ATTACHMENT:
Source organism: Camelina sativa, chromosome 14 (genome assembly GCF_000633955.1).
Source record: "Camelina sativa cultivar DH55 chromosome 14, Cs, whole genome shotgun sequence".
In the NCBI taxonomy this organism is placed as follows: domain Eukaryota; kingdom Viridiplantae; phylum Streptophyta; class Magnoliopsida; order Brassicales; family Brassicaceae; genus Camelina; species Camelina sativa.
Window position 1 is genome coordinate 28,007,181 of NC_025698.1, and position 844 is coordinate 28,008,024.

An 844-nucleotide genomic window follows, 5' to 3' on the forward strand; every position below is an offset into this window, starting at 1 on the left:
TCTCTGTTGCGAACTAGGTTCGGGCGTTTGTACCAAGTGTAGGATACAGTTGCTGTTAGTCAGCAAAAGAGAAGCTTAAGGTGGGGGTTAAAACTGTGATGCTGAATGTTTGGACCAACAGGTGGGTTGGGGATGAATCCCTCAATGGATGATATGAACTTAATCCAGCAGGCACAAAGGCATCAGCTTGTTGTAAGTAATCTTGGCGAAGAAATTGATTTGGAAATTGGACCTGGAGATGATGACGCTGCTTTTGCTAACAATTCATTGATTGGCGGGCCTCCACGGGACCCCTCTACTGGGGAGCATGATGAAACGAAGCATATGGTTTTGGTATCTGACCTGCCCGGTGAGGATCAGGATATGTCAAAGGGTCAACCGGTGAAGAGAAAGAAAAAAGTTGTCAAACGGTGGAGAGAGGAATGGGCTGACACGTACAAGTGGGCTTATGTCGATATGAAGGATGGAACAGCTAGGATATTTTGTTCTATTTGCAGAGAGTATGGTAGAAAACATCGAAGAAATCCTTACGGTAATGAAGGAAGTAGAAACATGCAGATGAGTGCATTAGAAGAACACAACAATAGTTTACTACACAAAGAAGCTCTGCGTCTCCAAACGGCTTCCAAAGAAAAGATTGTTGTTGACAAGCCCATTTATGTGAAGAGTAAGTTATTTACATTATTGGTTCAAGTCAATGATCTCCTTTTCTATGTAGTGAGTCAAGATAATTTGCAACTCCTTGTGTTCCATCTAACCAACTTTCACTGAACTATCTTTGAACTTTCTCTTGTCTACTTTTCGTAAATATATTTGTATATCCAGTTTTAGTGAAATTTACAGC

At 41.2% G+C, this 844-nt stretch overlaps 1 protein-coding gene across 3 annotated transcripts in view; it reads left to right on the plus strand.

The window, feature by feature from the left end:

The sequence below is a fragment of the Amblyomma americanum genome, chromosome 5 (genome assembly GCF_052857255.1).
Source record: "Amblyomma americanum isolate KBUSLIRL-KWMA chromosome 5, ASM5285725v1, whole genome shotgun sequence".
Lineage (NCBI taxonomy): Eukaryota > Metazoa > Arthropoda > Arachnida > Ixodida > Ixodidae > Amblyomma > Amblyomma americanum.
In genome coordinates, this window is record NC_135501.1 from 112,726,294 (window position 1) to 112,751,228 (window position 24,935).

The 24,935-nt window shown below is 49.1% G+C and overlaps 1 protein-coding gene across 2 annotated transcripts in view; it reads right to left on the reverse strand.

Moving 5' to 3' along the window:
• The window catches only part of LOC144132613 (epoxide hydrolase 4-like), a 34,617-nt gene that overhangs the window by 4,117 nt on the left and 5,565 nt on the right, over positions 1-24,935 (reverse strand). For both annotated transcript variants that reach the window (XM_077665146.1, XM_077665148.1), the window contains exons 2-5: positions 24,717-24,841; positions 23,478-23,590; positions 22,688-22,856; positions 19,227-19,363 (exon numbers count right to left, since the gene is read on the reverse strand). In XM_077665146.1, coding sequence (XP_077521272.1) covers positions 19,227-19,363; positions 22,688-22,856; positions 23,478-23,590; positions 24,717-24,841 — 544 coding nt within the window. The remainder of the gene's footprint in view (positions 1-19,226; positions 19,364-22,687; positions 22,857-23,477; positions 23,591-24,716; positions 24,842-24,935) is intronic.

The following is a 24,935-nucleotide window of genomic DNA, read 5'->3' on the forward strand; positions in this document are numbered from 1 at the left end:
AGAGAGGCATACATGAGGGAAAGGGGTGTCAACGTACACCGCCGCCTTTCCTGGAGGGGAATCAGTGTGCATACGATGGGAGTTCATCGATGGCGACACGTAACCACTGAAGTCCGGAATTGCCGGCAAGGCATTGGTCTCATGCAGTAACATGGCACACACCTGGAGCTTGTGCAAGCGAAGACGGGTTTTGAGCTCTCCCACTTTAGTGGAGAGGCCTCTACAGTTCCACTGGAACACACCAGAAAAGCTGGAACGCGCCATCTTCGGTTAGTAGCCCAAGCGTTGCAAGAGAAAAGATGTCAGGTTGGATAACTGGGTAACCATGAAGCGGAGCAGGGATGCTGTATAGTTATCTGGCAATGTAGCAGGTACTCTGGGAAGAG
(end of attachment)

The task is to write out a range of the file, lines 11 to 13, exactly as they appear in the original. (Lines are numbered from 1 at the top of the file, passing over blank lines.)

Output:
Lineage (NCBI taxonomy): Eukaryota > Metazoa > Arthropoda > Arachnida > Ixodida > Ixodidae > Amblyomma > Amblyomma americanum.
In genome coordinates, this window is record NC_135501.1 from 112,726,294 (window position 1) to 112,751,228 (window position 24,935).

The 24,935-nt window shown below is 49.1% G+C and overlaps 1 protein-coding gene across 2 annotated transcripts in view; it reads right to left on the reverse strand.